N231YE
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RE: Axial/centrifugal Engines

Wed Sep 27, 2006 3:30 am

This should solve all of the questions. I'm quoting Jet Engines, by Klaus Hünecke.

Page 89;

Quote:
A major benefit of the centrifugal compressor is a large pressure ratio per stage (of the order of 5:1), and a relatively low-cost manufacture-attractive features both for the small engine market and the automotive industry [turbochargers].



Page 90;

Quote:
Most present-day turbo engines for aircraft employ axial compressors...The principle advantage of the axial compressor is its ability to deliver high mass flow rates together with large pressure ratios at the same time-features which the centrifugal compressor, due to its method of compression, cannot provide. The axial flow compressor is also beneficial:

-internally, because the air flows in a uniform direction which eliminates the need for turning the flow

-externally, because the smaller-cross section reduces aerodynamic drag of the engine nacelle.

Hünecke, Klaus. Jet Engines. Motorbooks International Publishers & Wholesalers. Osceola: 1998.
 
A342
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RE: Axial/centrifugal Engines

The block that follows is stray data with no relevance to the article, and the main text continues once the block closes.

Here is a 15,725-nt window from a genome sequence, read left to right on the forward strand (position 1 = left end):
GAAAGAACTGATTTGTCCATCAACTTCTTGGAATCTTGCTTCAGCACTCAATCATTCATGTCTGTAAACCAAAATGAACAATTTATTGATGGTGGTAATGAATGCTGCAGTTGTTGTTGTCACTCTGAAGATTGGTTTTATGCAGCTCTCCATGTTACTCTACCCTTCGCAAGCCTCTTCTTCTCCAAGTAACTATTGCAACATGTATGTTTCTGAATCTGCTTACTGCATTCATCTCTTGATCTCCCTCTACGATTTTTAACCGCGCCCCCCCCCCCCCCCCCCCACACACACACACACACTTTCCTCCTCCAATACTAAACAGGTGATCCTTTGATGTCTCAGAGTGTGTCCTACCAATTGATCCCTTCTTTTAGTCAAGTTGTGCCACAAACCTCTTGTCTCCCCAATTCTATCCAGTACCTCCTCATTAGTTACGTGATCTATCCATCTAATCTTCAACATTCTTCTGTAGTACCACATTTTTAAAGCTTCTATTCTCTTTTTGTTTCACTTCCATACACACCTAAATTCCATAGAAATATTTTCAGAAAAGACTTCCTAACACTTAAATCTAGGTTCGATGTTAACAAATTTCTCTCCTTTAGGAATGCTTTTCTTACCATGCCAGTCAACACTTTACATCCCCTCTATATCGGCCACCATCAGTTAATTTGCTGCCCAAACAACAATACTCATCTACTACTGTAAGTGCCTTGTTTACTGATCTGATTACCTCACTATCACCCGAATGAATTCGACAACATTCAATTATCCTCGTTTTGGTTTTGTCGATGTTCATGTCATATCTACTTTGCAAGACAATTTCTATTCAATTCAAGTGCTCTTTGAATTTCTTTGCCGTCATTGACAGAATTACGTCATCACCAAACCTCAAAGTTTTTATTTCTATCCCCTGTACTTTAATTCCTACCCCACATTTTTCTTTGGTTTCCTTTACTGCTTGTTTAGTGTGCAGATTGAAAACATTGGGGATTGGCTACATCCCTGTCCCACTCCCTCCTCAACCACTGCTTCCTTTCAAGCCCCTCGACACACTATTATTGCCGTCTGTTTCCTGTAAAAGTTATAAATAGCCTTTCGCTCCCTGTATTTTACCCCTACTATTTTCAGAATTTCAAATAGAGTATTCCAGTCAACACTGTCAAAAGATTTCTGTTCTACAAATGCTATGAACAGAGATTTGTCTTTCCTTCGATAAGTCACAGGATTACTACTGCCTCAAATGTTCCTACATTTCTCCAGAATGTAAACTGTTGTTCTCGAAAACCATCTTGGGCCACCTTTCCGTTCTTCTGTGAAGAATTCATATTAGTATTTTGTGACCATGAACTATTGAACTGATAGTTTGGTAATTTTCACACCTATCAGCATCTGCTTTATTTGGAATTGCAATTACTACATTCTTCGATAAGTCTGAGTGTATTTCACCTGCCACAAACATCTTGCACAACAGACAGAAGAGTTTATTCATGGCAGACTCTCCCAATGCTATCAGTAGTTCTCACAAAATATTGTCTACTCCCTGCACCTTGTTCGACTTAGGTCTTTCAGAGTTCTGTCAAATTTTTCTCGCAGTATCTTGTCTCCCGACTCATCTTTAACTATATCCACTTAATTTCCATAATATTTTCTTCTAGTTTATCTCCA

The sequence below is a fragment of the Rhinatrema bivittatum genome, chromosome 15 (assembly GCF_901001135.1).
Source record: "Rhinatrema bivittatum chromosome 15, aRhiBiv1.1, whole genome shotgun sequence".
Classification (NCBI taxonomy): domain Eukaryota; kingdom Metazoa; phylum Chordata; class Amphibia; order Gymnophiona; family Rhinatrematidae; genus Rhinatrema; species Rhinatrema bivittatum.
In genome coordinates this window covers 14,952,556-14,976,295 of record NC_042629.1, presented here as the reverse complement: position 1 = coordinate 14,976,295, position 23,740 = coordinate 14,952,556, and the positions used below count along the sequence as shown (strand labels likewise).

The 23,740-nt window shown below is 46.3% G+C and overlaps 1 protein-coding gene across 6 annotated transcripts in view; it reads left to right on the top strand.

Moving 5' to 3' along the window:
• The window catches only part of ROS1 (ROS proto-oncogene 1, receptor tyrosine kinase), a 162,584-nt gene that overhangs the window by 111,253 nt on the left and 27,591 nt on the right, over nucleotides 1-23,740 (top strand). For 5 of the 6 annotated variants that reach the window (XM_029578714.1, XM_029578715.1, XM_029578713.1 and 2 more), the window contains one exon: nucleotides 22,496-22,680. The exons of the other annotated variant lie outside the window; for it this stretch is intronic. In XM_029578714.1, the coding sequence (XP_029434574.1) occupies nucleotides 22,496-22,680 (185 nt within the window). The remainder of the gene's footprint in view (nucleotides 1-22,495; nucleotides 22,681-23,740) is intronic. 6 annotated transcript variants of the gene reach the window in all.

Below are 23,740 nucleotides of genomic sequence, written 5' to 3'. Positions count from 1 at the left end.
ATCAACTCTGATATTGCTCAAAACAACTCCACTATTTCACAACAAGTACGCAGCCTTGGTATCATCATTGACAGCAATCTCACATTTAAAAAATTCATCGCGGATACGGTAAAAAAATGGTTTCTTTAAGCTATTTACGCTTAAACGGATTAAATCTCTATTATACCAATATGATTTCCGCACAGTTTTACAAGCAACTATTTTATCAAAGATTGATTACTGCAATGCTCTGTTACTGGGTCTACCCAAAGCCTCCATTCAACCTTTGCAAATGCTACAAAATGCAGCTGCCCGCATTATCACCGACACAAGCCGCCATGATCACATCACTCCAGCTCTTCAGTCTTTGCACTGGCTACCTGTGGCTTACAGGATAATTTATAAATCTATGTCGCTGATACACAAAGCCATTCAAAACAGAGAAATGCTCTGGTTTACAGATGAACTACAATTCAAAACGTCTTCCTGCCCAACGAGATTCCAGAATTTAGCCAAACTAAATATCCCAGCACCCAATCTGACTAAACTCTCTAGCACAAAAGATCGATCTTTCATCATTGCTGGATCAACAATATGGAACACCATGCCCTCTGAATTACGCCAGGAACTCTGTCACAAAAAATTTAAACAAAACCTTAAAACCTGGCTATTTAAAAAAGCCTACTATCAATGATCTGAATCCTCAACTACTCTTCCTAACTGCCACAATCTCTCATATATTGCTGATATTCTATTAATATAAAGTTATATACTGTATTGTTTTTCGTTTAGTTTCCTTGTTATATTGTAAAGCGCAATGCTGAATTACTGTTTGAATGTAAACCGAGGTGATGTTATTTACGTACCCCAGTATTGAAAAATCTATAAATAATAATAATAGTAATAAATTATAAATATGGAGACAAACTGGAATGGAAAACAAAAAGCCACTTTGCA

Wed Sep 27, 2006 5:04 am

Quoting A342 (Reply 6):
I have also read that SNECMA and another firm will produce a new turbofan engine for business/regional jets. Its maximum thrust will be about 55kN, and it will feature a centrifugal compressor !

Here we go. I was a bit wrong about the thrust level, but anyway:

http://www.ainonline.com/Issues/02_06/02_06_snecma_1.htm

Quote:
The company's primary target for the SM-X is business aircraft. "The typical opportunity will be a large cabin/long-range aircraft with a maximum takeoff weight between 50,000 and 60,000 pounds," it stated. "The engine design will also meet the needs of 40- to 60-seat regional jets," the company said. ... Unusually, the SM-X core will feature a single-stage centrifugal com- pressor coupled with a four-stage axial compressor. Snecma will no doubt consult sister company Turbomeca for its small engines centrifugal compressor experience from the helicopter powerplant field.
Exceptions confirm the rule.
 
Lemurs
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RE: Axial/centrifugal Engines

Wed Sep 27, 2006 7:02 am

I remember reading an article about a light jet startup from a few years ago that proposed to build their own engine too...they had a really radical 3 stage axial flow engine that they were working the bugs out of when they went under and it never made it to market. The whole thing was tiny...the size of a suitcase and not more than 90 pounds or so, but could pump out more than double or tripple the thrust of a similar size/weight centrifigual engine for that configuration, and lower fuel burn to boot.